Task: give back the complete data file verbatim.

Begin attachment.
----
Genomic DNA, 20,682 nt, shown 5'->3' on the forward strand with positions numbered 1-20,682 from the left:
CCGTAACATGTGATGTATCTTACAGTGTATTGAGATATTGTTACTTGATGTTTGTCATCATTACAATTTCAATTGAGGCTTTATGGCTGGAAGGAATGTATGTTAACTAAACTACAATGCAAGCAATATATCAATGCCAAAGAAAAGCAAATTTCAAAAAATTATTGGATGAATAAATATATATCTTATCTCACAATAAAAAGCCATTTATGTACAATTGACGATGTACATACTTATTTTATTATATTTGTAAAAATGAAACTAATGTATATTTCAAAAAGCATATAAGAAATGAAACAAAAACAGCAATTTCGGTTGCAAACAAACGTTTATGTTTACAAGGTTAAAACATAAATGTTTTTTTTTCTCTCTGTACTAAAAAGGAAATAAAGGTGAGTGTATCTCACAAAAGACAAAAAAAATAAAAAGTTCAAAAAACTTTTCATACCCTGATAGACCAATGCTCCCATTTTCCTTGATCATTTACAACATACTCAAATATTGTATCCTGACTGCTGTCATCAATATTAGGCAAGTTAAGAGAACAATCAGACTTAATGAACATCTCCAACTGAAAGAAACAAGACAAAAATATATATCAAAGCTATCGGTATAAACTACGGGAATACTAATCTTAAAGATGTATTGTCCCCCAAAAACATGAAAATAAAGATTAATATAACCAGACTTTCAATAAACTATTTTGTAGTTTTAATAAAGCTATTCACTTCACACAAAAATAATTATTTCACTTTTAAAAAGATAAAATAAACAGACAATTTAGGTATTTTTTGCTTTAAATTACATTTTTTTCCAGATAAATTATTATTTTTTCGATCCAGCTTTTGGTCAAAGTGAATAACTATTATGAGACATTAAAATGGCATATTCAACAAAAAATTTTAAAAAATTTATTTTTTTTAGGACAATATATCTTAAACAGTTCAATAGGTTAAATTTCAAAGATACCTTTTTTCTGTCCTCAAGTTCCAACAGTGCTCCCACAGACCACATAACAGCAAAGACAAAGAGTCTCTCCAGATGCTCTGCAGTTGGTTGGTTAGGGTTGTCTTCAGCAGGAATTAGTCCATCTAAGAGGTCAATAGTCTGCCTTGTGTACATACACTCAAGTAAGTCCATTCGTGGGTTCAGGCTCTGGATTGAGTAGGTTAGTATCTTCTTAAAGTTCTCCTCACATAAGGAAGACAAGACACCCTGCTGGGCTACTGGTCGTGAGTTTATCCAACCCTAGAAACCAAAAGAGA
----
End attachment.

Genomic DNA, 20,682 nt, shown 5'->3' on the forward strand with positions numbered 1-20,682 from the left:
CCGTAACATGTGATGTATCTTACAGTGTATTGAGATATTGTTACTTGATGTTTGTCATCATTACAATTTCAATTGAGGCTTTATGGCTGGAAGGAATGTATGTTAACTAAACTACAATGCAAGCAATATATCAATGCCAAAGAAAAGCAAATTTCAAAAAATTATTGGATGAATAAATATATATCTTATCTCACAATAAAAAGCCATTTATGTACAATTGACGATGTACATACTTATTTTATTATATTTGTAAAAATGAAACTAATGTATATTTCAAAAAGCATATAAGAAATGAAACAAAAACAGCAATTTCGGTTGCAAACAAACGTTTATGTTTACAAGGTTAAAACATAAATGTTTTTTTTTCTCTCTGTACTAAAAAGGAAATAAAGGTGAGTGTATCTCACAAAAGACAAAAAAAATAAAAAGTTCAAAAAACTTTTCATACCCTGATAGACCAATGCTCCCATTTTCCTTGATCATTTACAACATACTCAAATATTGTATCCTGACTGCTGTCATCAATATTAGGCAAGTTAAGAGAACAATCAGACTTAATGAACATCTCCAACTGAAAGAAACAAGACAAAAATATATATCAAAGCTATCGGTATAAACTACGGGAATACTAATCTTAAAGATGTATTGTCCCCCAAAAACATGAAAATAAAGATTAATATAACCAGACTTTCAATAAACTATTTTGTAGTTTTAATAAAGCTATTCACTTCACACAAAAATAATTATTTCACTTTTAAAAAGATAAAATAAACAGACAATTTAGGTATTTTTTGCTTTAAATTACATTTTTTTCCAGATAAATTATTATTTTTTCGATCCAGCTTTTGGTCAAAGTGAATAACTATTATGAGACATTAAAATGGCATATTCAACAAAAAATTTTAAAAAATTTATTTTTTTTAGGACAATATATCTTAAACAGTTCAATAGGTTAAATTTCAAAGATACCTTTTTTCTGTCCTCAAGTTCCAACAGTGCTCCCACAGACCACATAACAGCAAAGACAAAGAGTCTCTCCAGATGCTCTGCAGTTGGTTGGTTAGGGTTGTCTTCAGCAGGAATTAGTCCATCTAAGAGGTCAATAGTCTGCCTTGTGTACATACACTCAAGTAAGTCCATTCGTGGGTTCAGGCTCTGGATTGAGTAGGTTAGTATCTTCTTAAAGTTCTCCTCACATAAGGAAGACAAGACACCCTGCTGGGCTACTGGTCGTGAGTTTATCCAACCCTAGAAACCAAAAGAGA